With our nation celebrating Memorial Day, the holiday that honors brave Americans who died while serving their country on active duty, some — but far short of a majority — of our fellow citizens supposedly think that it was a mistake to send troops to fight in World War II, a massive military action that saved the world from a genocidal dictatorship.
According to an Economist/YouGov poll, however, many more Americans think that U.S. interventions in Vietnam and Iraq constituted a huge blunder.
With regard to World War II, survey data indicated 14 percent of the respondents concluded that boots on the ground was a mistake and 18 percent were unsure.
In contrast to that 32 percent, more than two-thirds of those in the survey, however, believe it was anything but a mistake to fight back against and defeat the Axis powers.
The survey findings were based on interviews with 1,500 U.S. adults from a representative sample of demographic groups conducted earlier this month.
Do Americans believe the US made a mistake sending troops to fight in…
World War I: 17% yes / 62% no
World War II: 14% / 68%
Korea: 26% / 44%
Vietnam: 48% / 28%
Desert Shield/Desert Storm: 30% / 45%
Afghanistan: 36% / 39%
Iraq: 43% / 33%https://t.co/SY22Ra9xn7 pic.twitter.com/BK9LSRJp7D
— YouGov America (@YouGovAmerica) May 28, 2021
Almost half of the respondents concluded that sending soldiers to Vietnam was an error, with 43 percent concluding the same about the Iraq conflict, which former President Trump has repeatedly described as a disaster in the context of American soldiers killed or maimed as well as Iraqis who perished, along with the billions of taxpayer dollars spent there.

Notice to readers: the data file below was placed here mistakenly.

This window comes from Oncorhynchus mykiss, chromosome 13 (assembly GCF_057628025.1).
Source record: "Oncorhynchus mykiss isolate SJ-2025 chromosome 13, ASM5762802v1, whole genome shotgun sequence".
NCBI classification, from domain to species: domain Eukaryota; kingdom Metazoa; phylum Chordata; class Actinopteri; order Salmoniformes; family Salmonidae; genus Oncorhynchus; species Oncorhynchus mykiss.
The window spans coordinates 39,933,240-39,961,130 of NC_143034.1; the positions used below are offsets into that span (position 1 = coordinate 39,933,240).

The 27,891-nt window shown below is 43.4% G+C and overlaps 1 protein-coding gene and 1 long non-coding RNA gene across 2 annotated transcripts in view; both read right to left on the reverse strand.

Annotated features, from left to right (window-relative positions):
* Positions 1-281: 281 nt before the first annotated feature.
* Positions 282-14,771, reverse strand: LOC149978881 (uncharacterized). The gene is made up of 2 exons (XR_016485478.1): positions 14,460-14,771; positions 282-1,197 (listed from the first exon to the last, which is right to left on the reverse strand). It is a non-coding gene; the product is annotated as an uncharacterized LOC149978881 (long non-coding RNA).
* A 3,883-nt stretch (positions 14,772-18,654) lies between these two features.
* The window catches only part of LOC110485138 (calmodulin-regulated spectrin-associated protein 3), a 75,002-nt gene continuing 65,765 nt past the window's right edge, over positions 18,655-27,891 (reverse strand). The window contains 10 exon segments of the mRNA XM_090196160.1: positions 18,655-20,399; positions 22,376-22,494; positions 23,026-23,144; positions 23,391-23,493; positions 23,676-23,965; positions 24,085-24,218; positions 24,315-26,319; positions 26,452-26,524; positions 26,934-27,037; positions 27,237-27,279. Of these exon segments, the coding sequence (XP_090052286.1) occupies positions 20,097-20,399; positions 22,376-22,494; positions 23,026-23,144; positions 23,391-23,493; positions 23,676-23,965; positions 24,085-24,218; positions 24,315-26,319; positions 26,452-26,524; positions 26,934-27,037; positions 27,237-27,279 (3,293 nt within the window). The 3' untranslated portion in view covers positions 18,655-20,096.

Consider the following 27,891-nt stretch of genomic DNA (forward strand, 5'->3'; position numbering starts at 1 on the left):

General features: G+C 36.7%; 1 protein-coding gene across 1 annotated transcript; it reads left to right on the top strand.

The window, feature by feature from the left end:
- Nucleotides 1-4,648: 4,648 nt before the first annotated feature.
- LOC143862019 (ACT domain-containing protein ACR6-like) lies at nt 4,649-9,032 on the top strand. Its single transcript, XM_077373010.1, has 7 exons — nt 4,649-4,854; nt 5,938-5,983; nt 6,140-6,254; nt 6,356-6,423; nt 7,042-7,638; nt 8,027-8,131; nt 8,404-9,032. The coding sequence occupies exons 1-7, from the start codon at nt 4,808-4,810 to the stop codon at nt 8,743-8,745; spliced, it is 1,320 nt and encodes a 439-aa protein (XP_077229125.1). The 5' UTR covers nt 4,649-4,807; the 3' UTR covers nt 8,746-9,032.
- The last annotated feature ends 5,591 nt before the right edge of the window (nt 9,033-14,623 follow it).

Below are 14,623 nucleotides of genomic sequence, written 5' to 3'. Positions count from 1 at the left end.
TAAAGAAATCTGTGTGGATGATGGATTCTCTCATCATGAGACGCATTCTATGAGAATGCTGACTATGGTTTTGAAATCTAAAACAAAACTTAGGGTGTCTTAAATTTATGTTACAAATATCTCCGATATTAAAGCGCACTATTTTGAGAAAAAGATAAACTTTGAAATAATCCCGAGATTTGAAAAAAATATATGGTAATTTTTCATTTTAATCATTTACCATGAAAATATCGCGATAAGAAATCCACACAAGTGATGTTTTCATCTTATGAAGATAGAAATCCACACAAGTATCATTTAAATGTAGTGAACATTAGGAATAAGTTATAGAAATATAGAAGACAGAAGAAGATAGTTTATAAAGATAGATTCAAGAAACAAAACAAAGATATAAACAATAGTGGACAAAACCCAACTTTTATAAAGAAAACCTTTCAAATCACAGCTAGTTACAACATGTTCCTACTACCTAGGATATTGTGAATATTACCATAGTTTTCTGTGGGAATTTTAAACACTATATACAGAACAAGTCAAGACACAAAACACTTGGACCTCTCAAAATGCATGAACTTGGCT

Overthrowing Saddam Hussein arguably substantially increased the influence of Iran in the region, which the federal government has designated a state sponsor of terrorism. According to some experts, it also created a power vacuum that may have led to the rise of ISIS.
The poll data suggests that America is about evenly divided on whether a troop deployment to Afghanistan was worthwhile. Approximately one-fourth of the entire sample expressed no opinion on wars from Korea forward, which also includes the Gulf War (Operations Desert Shield/Desert Storm), which 30 percent disagreed with in terms of troop deployment.
President Joe Biden has promised to withdraw troops from Afghanistan, something Trump, a foe of endless wars, had already committed to doing. According to an earlier YouGov survey, 55 percent support Biden’s vow to bring home the troops from America’s longest war.
“Veterans are just as likely as other Americans to regard each of these wars as a mistake, while those who know someone who died while serving in the military (31% of all adults, and 58% of veterans and 58% of those who currently live in military households) are slightly more likely to look at all of these American wars as mistakes,” YouGov explained.
About sixty percent of Americans over age 65 — the cohort that was of draft age at the time — said that Vietnam was a mistake in the survey that has a stated margin of error of about three percent.
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